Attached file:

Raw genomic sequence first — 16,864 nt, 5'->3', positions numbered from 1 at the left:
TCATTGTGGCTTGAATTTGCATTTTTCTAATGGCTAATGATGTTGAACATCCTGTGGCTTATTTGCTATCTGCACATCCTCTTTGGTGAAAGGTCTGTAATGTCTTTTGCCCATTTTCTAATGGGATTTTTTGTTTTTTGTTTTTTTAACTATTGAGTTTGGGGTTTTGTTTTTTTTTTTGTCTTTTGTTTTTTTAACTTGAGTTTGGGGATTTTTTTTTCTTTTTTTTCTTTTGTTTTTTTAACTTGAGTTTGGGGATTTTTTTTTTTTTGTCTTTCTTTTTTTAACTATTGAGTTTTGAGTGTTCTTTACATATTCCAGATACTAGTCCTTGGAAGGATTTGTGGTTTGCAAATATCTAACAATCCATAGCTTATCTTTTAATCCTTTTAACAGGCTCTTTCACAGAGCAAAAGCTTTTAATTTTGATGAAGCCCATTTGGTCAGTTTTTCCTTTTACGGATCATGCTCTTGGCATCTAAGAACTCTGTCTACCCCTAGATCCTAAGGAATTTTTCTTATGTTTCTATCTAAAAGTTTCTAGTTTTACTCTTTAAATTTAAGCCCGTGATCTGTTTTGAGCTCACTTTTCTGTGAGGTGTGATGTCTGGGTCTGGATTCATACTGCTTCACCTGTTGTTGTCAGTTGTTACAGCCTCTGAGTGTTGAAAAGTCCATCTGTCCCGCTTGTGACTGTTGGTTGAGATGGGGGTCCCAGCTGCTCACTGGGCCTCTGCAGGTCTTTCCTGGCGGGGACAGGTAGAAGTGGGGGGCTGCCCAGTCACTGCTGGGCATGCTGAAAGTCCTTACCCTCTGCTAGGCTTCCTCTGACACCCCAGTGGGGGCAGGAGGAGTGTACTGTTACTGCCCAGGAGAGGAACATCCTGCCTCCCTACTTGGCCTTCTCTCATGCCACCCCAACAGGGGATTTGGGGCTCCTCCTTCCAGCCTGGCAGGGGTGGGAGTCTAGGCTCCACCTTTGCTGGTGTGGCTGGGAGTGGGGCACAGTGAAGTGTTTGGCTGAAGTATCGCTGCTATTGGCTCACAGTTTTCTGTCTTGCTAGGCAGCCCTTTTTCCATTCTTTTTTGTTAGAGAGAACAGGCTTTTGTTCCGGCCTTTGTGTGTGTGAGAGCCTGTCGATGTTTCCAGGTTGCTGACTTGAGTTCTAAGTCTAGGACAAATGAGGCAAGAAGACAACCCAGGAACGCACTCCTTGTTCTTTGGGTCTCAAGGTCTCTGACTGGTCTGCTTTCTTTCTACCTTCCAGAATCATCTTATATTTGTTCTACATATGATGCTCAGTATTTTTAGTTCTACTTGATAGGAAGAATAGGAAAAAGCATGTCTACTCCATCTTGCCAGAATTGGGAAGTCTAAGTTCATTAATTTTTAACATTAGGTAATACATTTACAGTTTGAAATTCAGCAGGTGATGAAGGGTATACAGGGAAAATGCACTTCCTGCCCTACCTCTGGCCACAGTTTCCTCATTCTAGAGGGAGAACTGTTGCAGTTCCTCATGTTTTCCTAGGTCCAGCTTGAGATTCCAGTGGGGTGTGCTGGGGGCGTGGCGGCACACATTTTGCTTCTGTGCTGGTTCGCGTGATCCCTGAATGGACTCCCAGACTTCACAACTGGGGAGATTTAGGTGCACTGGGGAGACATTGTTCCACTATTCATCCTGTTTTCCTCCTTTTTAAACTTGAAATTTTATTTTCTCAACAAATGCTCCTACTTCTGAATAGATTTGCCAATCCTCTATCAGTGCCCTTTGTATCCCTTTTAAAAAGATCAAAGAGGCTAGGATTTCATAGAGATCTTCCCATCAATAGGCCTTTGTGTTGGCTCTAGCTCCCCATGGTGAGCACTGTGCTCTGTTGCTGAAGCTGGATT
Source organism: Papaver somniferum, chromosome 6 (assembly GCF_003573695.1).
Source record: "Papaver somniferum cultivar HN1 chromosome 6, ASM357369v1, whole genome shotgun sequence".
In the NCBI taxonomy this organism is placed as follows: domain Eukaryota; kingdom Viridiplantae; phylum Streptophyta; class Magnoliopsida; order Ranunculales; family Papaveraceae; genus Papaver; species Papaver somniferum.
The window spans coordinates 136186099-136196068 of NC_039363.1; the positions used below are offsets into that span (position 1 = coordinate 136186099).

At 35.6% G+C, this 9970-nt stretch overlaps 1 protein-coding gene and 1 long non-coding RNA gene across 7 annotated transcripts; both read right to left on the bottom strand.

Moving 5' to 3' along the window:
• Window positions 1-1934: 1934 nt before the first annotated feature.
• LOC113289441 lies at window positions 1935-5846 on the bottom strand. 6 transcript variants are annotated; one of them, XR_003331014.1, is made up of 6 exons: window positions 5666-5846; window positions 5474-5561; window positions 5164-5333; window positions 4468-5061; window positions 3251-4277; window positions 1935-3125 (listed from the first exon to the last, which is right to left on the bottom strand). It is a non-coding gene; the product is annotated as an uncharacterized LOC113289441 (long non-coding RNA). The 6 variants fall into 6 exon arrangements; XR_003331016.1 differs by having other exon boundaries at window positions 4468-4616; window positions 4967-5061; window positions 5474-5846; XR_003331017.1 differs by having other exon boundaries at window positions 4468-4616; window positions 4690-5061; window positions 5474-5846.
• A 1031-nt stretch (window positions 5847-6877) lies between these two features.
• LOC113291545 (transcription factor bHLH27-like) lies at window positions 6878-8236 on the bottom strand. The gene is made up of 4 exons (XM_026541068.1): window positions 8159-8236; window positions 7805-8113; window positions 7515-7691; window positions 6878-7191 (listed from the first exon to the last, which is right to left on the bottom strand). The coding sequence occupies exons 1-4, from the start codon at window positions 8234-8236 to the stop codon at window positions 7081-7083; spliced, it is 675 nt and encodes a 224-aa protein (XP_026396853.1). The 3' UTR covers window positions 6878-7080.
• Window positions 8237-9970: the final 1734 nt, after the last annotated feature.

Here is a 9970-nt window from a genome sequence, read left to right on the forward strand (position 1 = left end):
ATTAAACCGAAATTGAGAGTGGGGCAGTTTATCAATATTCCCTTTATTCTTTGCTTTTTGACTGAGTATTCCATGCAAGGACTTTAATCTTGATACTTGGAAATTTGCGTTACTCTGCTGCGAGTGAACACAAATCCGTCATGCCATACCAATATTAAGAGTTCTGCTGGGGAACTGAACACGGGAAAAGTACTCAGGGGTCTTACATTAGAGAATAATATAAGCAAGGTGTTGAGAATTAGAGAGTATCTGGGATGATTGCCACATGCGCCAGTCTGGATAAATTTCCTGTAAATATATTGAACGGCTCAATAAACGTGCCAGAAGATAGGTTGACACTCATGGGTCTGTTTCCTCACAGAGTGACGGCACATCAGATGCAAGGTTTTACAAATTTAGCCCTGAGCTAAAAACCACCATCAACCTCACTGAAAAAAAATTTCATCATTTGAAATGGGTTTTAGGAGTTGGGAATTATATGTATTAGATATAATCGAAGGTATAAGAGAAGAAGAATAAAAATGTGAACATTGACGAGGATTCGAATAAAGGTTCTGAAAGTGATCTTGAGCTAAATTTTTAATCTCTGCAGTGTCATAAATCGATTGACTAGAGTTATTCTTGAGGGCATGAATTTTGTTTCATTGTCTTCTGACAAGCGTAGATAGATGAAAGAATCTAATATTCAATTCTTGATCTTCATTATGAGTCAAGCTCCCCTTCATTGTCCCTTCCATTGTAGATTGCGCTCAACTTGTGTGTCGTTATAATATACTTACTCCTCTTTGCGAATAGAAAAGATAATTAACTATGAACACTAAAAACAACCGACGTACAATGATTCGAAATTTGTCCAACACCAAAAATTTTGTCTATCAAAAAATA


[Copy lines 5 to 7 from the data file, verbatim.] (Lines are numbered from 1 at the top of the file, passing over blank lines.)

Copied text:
In the NCBI taxonomy this organism is placed as follows: domain Eukaryota; kingdom Viridiplantae; phylum Streptophyta; class Magnoliopsida; order Ranunculales; family Papaveraceae; genus Papaver; species Papaver somniferum.
The window spans coordinates 136186099-136196068 of NC_039363.1; the positions used below are offsets into that span (position 1 = coordinate 136186099).

At 35.6% G+C, this 9970-nt stretch overlaps 1 protein-coding gene and 1 long non-coding RNA gene across 7 annotated transcripts; both read right to left on the bottom strand.